The Ingersoll locks are pretty cool lever locks with a sidebar. Have not yet succeeded in picking this lock with the rubber o-ring (bushing) installed.
For more information on the key for this lock, see 10Ringo10's topic
Here is the lock with the key:
And the keyway
Even though the lock body looks solid, it is a laminated lock, making it very strong. You can see the laminations in the area milled for the shackle area.
Now for the teardown. First, insert the key and turn it like so:
On my lock, the shackle comes out at this point. As has been told to me, the shackle should not come out, so something must be missing that fits through the hole at the bottom of the shackle.
Inside the shackle holes, you can see the Phillips screws. These are very large screws. You need a P3 size screwdriver.
Remove the key, then the screws, and cover plate.
Put the key back into the cylinder and turn it to the unlocked position.
The plug can now be removed by pulling the key. As you can see, this particular lock has plenty of dirt, and will now get a thorough cleaning before reassembly. On the left side, you can see the sidebar. Near the top you can see the very fat o-ring (they call it a bushing) that is used to dampen felt feedback when picking. Rather effectively, in my opinion.
The cylinder turned 90 degrees from the above picture. You can see the levers installed, two per slot. One of each pair is facing each side of the key, and all levers pivot off the same pivot bar.
Turned 180 degrees so you can see the sidebar. The sidebar is very beefy. You are not likely to force this sidebar to turn!
The sidebar lifted up.
Inside the lock body. To the left, you can see the groove where the sidebar is located when in the locked position.
Here is what the parts look like when they are clean. You can see the gates in the levers that must line up for the sidebar.
Here the key is inserted, and the gates are lined up. They are not perfectly lined up, as the key is a little worn, but they line up enough to work for now.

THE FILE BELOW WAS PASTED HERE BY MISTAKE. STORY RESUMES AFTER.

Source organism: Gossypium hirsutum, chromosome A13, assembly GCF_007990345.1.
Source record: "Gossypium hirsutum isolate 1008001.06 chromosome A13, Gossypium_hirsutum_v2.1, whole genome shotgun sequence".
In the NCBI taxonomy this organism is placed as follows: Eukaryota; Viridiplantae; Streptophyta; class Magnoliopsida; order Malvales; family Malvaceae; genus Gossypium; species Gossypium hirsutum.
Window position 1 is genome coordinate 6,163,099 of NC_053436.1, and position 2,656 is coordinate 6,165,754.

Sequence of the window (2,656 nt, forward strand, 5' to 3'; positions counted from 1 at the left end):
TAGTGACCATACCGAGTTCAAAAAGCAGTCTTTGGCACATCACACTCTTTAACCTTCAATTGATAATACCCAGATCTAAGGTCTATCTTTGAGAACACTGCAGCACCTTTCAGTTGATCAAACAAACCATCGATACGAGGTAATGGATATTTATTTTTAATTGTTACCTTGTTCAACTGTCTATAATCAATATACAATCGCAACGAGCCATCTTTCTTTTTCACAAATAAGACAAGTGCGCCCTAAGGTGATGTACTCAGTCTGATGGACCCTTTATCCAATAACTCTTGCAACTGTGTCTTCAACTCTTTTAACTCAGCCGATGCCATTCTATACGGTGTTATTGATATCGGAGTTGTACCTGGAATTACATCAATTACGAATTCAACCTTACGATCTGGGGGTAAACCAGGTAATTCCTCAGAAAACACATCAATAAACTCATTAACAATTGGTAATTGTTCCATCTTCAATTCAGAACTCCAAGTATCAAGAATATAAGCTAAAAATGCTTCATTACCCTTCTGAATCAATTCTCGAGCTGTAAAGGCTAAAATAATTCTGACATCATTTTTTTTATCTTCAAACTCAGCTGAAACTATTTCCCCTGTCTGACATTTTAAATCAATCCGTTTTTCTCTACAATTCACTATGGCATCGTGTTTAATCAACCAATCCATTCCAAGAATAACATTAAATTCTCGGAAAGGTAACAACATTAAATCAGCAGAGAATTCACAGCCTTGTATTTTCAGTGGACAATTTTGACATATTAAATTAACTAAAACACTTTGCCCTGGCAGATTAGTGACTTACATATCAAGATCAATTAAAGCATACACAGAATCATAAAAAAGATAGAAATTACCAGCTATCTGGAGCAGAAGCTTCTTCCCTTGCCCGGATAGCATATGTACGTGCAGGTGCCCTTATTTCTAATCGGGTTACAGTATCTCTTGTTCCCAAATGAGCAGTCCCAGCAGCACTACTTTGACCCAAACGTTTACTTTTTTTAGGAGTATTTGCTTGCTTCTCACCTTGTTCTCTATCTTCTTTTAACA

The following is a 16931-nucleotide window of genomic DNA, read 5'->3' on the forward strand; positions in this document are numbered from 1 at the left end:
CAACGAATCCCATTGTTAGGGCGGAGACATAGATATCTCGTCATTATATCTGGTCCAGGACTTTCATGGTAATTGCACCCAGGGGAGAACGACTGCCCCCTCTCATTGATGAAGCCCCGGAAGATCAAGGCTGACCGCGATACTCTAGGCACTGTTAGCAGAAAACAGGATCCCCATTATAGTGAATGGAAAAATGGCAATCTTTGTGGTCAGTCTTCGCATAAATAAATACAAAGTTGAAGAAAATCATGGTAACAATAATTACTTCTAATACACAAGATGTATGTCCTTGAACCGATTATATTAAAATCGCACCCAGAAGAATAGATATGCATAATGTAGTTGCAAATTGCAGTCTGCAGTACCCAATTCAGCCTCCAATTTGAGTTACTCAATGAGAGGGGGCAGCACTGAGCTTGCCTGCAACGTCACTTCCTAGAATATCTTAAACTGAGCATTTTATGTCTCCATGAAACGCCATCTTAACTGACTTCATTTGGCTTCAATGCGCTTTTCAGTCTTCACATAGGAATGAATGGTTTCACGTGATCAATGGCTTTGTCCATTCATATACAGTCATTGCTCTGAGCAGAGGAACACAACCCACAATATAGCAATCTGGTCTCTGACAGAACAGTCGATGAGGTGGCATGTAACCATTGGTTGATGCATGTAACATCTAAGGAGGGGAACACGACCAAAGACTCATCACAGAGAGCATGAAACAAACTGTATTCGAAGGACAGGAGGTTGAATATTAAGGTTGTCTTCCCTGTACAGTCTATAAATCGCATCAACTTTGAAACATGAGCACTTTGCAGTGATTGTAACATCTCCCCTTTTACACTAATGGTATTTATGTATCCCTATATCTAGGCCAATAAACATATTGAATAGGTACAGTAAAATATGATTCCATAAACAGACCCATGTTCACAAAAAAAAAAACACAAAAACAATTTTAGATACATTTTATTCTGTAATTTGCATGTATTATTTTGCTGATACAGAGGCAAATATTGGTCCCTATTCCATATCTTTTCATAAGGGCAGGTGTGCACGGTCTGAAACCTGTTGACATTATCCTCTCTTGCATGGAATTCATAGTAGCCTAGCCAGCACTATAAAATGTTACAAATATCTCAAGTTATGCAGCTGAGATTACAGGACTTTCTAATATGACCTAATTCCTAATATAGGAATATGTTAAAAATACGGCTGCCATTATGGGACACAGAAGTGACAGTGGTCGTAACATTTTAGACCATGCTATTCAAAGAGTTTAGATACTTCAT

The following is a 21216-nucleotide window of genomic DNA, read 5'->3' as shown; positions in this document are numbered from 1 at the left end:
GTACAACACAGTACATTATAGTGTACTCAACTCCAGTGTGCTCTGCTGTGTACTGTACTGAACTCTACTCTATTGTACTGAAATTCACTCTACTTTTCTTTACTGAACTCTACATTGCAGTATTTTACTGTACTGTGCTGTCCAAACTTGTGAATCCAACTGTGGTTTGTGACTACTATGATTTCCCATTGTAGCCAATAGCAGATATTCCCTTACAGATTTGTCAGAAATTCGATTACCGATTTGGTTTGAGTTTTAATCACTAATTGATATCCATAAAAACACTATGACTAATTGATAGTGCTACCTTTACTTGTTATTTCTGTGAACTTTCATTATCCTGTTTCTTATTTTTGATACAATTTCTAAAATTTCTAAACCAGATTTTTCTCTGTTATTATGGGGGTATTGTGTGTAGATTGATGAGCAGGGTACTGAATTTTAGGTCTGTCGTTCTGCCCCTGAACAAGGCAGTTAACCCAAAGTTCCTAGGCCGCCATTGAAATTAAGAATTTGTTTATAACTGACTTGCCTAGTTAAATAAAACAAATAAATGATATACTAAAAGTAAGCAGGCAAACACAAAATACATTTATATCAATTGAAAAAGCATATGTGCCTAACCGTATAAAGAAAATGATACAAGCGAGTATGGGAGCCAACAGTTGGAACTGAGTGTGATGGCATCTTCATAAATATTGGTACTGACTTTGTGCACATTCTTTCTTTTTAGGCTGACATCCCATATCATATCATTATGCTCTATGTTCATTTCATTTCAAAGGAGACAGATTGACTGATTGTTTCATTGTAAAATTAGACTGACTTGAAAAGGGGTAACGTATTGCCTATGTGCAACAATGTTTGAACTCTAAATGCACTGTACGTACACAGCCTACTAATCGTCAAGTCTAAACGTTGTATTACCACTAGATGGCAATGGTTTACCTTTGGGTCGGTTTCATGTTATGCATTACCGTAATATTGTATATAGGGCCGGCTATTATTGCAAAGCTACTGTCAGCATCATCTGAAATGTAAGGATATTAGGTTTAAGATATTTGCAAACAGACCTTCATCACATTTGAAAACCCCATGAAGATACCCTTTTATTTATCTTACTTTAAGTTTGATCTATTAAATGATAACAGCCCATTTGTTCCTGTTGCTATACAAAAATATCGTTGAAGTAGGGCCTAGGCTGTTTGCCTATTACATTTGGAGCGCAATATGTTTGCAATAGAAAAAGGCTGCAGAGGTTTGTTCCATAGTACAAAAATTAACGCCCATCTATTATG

The sidebar pressed down into the gates.
The cleaned cylinder with the o-ring removed. You can see the hole with a pin inserted inside that would be hidden by the o-ring. This pin must be removed for further disassembly.
OK, Oldfast, time to make some gut shots.
Use a drift punch to drive out the pin.
Now the cam is removed and you can see the spring that acts on the sidebar.
Carefully remove the spring from the plug. You can see at the bottom the spring is bent to fit into a small hole. Just pull this part straight out.
Now pull out the pivot pin for the sidebar and remove the sidebar.
As previously stated, it is a serious sidebar. And the pivot pin ain't exactly wimpy.
The end view of the sidebar
Side view of the sidebar. That post at the left side is what the wire spring presses agains to push the sidebar outwards.
Now turn the lock over and lift out the pivot pin for the levers. It will slide out easily.
Slide the lever through and out where the sidebar was installed. Push on the side without the spring, and expect to need to rotate the lever out so as to not damage the spring.
Then I figured out it is easier to push it out through the side where the lever pivot pin is located! Learn as we go, kids! As the lever is coming out:
Here are the 10 levers in order. Tip of the key on the top left side, alternating sides for the first side, then top right side so they would all fit in the same picture.
You can see the gates in this picture. Notice how the distance from the end of the arm of the lever to the gate varies. That is how the lever number is determined.
The empty cylinder ( lever pivot side)
The empty cylinder ( sidebar side)
Side view of the cylinder.
Note: On reassembly, that thin wire spring that works on the sidebar is placed, then the cam needs to be spun in the same direction as the spring as the cam in installed to 'wind in' the spring. Then the pin can be installed.
Hope you were not too bored!